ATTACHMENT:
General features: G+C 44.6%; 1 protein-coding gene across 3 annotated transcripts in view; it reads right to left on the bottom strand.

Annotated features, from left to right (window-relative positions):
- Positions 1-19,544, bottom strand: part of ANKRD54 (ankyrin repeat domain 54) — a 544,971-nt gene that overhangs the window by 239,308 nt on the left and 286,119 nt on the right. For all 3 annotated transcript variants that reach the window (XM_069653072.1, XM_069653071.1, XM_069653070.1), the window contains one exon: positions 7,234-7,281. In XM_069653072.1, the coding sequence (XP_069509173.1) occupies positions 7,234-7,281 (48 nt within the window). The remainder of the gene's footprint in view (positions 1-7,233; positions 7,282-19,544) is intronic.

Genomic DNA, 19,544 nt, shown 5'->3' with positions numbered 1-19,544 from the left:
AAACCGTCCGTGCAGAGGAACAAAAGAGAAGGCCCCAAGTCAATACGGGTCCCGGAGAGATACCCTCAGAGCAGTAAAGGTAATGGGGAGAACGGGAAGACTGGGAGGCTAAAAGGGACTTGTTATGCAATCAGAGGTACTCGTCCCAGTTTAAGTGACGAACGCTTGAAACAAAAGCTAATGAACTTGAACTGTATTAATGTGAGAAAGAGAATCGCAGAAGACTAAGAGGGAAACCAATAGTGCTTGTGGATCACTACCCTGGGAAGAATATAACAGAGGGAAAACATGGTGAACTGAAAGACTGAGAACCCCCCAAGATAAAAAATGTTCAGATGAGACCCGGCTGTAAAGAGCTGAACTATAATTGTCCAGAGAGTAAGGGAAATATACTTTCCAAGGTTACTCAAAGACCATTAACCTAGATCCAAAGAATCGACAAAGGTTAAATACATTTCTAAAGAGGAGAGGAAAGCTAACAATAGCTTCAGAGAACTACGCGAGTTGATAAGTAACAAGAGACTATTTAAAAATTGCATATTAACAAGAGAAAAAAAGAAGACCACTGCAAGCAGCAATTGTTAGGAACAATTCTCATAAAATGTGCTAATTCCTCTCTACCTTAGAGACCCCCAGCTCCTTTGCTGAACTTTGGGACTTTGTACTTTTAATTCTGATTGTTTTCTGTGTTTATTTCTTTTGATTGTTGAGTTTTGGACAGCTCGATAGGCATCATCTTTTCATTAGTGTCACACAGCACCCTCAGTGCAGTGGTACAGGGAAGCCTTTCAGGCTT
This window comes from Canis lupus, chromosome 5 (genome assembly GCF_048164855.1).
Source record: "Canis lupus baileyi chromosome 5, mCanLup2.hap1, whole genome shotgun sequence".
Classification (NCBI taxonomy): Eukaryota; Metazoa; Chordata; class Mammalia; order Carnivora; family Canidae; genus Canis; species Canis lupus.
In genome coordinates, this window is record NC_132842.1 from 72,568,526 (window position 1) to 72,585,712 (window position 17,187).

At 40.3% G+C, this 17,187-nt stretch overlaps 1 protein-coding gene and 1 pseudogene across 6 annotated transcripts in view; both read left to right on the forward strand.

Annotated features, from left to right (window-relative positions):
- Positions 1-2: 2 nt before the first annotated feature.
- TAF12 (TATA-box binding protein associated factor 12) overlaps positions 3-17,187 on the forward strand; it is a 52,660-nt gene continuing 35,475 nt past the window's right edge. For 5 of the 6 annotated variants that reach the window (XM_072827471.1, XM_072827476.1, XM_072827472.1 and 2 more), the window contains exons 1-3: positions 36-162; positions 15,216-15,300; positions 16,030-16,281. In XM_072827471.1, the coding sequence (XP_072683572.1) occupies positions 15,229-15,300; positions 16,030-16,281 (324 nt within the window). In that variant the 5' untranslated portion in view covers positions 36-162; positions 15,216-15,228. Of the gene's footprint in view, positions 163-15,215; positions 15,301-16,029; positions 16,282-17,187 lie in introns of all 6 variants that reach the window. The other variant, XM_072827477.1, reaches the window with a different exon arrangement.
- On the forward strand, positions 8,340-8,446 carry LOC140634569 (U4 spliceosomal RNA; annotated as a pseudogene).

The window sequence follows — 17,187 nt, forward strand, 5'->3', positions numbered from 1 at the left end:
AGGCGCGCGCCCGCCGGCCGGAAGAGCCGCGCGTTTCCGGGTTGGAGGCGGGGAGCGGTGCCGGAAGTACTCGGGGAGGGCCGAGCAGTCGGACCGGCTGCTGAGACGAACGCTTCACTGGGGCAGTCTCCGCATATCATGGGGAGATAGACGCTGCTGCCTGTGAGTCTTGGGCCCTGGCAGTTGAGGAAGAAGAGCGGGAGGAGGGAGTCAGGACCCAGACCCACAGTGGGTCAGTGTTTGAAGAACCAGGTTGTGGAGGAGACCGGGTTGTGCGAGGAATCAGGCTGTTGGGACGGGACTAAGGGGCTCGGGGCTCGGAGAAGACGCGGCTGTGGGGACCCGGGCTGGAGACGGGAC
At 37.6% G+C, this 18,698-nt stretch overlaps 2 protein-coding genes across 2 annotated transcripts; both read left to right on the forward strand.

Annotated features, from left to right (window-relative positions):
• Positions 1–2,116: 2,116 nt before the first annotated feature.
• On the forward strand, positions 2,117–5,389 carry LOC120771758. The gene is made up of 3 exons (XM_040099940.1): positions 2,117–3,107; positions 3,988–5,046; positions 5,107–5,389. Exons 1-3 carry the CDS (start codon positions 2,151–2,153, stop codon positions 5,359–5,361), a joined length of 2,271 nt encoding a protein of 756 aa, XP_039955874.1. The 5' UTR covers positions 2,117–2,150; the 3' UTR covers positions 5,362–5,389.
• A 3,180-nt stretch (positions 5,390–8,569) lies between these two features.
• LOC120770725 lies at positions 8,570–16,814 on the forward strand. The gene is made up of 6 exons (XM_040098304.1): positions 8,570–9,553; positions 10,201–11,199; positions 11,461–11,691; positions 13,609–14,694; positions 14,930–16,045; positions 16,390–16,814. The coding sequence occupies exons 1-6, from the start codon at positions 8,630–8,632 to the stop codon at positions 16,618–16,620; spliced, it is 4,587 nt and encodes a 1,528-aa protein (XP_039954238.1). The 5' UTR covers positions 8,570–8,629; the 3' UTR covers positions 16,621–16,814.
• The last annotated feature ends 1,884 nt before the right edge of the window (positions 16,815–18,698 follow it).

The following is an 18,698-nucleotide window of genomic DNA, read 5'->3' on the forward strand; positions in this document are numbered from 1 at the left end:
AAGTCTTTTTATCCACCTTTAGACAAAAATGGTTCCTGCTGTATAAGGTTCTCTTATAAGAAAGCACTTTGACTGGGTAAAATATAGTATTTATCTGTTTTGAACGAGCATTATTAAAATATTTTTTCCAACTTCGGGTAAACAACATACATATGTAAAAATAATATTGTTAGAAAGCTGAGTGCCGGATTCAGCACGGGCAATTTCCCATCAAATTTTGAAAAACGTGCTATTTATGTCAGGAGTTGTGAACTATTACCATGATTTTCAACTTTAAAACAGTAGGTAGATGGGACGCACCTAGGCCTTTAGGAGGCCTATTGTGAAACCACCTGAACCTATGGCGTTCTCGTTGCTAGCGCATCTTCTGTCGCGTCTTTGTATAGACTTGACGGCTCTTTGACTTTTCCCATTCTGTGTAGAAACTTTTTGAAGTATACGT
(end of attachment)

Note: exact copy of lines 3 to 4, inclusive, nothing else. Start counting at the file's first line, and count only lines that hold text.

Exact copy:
- Positions 1-19,544, bottom strand: part of ANKRD54 (ankyrin repeat domain 54) — a 544,971-nt gene that overhangs the window by 239,308 nt on the left and 286,119 nt on the right. For all 3 annotated transcript variants that reach the window (XM_069653072.1, XM_069653071.1, XM_069653070.1), the window contains one exon: positions 7,234-7,281. In XM_069653072.1, the coding sequence (XP_069509173.1) occupies positions 7,234-7,281 (48 nt within the window). The remainder of the gene's footprint in view (positions 1-7,233; positions 7,282-19,544) is intronic.

Genomic DNA, 19,544 nt, shown 5'->3' with positions numbered 1-19,544 from the left: